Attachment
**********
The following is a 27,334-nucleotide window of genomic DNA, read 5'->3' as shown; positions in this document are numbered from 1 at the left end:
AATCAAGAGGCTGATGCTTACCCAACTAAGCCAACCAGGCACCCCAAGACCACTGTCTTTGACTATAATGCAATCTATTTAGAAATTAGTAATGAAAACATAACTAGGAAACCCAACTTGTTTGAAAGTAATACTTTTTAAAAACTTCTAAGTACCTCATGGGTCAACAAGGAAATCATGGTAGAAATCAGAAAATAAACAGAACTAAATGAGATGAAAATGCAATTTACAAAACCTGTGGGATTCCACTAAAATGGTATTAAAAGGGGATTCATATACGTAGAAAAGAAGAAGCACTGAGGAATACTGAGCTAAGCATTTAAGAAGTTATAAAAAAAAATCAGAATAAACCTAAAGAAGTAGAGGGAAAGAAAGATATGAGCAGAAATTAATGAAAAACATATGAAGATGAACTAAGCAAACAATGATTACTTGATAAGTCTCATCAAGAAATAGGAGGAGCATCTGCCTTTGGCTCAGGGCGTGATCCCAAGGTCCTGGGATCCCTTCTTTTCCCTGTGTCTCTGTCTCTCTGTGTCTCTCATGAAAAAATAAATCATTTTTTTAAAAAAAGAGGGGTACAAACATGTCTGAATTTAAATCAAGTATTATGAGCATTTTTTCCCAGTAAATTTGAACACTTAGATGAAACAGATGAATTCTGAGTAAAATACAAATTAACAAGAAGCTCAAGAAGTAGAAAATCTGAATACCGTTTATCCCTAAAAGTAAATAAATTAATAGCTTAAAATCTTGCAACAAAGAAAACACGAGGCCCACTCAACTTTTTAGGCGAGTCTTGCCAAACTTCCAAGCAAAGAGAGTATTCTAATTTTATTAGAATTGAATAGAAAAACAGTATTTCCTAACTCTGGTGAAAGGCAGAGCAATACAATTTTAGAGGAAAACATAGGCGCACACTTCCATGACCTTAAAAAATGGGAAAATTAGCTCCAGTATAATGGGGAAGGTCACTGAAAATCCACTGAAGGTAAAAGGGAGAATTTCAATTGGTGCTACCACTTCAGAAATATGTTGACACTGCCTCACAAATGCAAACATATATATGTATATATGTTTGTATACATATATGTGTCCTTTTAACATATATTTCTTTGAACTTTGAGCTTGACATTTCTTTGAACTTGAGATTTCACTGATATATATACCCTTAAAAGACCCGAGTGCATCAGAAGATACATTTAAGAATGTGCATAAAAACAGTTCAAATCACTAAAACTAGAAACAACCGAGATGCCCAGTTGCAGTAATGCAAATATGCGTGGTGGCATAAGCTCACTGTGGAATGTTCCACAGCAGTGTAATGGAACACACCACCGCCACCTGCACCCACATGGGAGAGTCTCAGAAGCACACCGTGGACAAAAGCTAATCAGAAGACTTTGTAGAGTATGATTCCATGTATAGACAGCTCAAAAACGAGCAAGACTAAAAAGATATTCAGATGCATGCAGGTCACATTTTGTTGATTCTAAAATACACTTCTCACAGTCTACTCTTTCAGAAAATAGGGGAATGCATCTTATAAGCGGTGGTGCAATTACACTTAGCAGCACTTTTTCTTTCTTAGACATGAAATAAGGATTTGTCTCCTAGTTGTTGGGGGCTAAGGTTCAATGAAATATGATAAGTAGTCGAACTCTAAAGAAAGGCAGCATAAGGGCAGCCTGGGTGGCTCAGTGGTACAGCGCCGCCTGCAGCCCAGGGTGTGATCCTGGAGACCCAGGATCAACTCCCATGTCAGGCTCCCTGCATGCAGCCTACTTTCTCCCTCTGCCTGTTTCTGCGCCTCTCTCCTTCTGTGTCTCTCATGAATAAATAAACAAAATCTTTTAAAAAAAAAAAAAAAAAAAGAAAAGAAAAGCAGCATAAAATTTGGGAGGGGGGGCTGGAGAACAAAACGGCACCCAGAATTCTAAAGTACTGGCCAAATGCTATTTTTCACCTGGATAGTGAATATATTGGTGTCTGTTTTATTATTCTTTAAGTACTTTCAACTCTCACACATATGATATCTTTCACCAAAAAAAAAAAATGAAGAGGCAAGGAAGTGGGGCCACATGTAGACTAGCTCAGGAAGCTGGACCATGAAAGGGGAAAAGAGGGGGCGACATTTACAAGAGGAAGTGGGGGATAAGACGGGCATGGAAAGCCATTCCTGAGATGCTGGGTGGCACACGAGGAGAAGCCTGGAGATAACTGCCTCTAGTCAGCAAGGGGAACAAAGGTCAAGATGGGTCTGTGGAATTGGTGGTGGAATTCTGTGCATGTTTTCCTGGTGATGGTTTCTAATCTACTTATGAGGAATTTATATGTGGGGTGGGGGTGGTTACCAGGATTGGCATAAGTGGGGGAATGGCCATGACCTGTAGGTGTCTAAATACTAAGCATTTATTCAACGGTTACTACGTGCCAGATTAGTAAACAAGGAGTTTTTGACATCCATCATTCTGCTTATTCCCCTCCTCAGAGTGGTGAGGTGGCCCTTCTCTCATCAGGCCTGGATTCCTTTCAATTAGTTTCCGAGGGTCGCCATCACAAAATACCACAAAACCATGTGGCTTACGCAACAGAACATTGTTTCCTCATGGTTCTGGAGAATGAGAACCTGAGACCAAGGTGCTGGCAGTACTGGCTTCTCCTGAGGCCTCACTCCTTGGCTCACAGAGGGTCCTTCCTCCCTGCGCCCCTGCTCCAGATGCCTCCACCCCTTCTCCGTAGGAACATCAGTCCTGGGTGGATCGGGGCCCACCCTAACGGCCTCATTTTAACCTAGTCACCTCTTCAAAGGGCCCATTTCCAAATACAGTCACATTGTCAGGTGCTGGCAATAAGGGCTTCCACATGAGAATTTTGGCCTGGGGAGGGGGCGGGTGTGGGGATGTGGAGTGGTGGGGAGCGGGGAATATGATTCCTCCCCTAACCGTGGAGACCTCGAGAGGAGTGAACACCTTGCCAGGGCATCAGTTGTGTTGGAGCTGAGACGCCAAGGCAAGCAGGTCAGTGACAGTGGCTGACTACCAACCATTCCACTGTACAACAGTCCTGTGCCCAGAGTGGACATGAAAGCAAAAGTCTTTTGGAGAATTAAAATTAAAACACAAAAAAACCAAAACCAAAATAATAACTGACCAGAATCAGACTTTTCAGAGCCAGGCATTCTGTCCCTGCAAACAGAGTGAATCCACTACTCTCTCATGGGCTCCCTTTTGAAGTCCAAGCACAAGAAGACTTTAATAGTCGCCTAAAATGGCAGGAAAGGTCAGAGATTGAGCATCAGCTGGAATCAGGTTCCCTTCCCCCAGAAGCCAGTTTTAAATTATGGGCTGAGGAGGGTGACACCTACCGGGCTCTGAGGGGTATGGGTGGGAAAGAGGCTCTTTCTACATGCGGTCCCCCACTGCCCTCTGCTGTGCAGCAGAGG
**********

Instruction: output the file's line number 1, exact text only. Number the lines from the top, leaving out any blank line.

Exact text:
The following is a 27,334-nucleotide window of genomic DNA, read 5'->3' as shown; positions in this document are numbered from 1 at the left end: